Disney Restored A Same-Sex Kiss To Pixar’s “Lightyear” After Widespread Criticism Of Its Response To Florida’s “Don’t Say Gay” Bill

You already know about Pixar‘s Buzz Lightyear origin film, Lightyear, which comes out on June 17.

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Along with Chris Evans as the titular space cadet, Lightyear also features Uzo Aduba as a female character, Hawthorne, who’s reportedly depicted as in a relationship with another woman.

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Variety reports that a kiss between Hawthorne and her partner was initially cut from the film — but now it’s been put back.

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The abrupt change has to do with Disney’s response — or, initially, lack thereof — to Florida’s “Don’t Say Gay” bill.

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The recently passed bill “bans ‘classroom instruction’ on sexual orientation or gender identity for students in kindergarten through third grade and teaching ‘in a manner that is not age-appropriate or developmentally appropriate for students.'”

Obviously, Disney has a massive corporate presence in the state with Walt Disney World — but many inside and outside of the company were disappointed with their initial non-response.

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 “We all share the same goal of a more tolerant, respectful world,” Disney CEO Bob Chapek said in a memo that drew widespread criticism. “Where we may differ is in the tactics to get there. And because this struggle is much bigger than any one bill in any one state, I believe the best way for our company to bring about lasting change is through the inspiring content we produce, the welcoming culture we create, and the diverse community organizations we support.”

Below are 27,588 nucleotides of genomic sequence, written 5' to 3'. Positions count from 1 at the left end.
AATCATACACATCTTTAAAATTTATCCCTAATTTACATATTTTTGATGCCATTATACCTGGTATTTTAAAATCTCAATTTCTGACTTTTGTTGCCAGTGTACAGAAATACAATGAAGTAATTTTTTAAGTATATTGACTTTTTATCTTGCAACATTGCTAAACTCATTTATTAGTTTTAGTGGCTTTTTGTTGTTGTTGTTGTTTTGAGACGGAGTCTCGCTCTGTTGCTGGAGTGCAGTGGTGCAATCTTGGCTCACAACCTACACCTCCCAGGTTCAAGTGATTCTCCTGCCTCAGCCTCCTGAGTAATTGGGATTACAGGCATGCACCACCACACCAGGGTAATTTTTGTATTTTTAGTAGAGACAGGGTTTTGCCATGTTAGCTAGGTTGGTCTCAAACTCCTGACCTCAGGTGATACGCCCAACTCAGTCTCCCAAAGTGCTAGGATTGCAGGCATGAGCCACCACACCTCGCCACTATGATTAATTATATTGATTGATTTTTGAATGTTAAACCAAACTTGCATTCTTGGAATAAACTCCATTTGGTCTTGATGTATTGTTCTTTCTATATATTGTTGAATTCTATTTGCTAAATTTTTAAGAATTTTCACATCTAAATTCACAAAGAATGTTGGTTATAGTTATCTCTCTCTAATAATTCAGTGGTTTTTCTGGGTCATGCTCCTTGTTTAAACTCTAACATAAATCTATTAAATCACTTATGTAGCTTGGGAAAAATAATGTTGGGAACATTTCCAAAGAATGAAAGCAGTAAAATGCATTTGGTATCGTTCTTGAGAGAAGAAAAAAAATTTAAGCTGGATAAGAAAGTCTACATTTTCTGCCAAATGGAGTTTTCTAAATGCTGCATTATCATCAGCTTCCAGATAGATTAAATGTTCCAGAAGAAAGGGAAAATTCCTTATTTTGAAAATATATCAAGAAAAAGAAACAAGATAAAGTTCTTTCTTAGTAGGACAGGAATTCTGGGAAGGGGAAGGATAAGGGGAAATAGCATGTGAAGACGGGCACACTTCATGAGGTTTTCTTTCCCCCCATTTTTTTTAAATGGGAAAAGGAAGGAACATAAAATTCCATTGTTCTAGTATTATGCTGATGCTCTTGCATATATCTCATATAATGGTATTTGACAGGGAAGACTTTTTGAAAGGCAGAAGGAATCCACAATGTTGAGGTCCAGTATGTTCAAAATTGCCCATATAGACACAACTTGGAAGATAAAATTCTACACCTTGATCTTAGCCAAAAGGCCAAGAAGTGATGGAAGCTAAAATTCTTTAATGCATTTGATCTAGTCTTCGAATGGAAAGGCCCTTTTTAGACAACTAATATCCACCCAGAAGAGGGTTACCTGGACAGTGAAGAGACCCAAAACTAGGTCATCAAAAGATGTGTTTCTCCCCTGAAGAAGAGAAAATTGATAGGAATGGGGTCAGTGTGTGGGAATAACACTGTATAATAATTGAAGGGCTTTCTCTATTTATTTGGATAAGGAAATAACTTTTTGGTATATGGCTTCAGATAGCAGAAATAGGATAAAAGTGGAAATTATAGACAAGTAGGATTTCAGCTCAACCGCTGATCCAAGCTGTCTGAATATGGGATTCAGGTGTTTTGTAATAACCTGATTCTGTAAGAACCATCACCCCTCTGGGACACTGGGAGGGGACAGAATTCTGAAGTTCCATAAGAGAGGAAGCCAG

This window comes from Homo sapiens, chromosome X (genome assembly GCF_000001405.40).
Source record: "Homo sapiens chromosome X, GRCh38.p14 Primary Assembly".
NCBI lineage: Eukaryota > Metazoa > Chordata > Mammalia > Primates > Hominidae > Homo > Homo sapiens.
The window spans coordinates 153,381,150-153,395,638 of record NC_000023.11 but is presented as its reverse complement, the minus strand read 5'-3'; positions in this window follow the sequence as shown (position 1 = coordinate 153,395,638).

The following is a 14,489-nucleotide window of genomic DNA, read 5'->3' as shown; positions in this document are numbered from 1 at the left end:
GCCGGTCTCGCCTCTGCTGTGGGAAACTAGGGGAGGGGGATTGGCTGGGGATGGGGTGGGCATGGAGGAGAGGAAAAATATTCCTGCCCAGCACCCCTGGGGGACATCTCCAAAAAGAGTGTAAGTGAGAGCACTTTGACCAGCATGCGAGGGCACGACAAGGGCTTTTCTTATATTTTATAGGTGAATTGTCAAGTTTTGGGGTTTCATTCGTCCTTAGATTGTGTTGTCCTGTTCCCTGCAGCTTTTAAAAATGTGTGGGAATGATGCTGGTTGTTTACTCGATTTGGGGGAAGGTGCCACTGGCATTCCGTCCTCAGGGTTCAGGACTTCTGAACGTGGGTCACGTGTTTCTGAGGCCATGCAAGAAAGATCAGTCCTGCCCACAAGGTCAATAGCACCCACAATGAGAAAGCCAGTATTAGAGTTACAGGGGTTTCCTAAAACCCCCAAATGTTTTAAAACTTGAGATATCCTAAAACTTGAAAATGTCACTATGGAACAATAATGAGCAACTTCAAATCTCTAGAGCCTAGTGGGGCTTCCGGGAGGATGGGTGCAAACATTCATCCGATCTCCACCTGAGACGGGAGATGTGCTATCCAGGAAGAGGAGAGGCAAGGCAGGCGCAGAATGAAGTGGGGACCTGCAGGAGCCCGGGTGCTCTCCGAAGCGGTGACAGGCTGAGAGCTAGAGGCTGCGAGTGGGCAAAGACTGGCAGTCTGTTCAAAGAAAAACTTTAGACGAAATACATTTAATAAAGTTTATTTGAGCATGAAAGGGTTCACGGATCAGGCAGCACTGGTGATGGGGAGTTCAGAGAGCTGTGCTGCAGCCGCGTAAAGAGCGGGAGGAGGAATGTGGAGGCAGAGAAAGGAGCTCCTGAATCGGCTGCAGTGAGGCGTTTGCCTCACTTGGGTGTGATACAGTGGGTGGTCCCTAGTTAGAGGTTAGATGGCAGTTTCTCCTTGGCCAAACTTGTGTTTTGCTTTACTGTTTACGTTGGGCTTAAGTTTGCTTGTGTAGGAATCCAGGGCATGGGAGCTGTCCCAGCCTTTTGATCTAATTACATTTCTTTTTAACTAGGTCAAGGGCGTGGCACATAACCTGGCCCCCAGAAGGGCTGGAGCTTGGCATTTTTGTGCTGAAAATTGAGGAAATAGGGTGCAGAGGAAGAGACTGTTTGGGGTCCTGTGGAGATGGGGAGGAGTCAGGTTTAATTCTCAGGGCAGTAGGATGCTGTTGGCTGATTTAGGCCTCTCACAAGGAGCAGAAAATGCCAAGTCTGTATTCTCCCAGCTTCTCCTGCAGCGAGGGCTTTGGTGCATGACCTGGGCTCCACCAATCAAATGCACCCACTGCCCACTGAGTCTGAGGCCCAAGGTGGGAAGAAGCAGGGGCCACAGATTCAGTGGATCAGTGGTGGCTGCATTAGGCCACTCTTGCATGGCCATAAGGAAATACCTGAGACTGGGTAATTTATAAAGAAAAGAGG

Chapek eventually issued a widespread apology.

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“Speaking to you, reading your messages, and meeting with you have helped me better understand how painful our silence was,” he wrote. “It is clear that this is not just an issue about a bill in Florida, but instead yet another challenge to basic human rights. You needed me to be a stronger ally in the fight for equal rights and I let you down. I am sorry.”

A few days before Chapek’s apology, Pixar employees released a statement claiming that Disney executives had actively censored “overtly gay affection” from their films over the years.

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“We at Pixar have personally witnessed beautiful stories, full of diverse characters, come back from Disney corporate reviews shaved down to crumbs of what they once were,” the letter stated. “Even if creating LGBTQIA+ content was the answer to fixing the discriminatory legislation in the world, we are being barred from creating it.”

So it seems that the recent decision around Lightyear is a response to those allegations — a small step for a company that has a long way to go.

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Read more about Florida’s “Don’t Say Gay” bill here.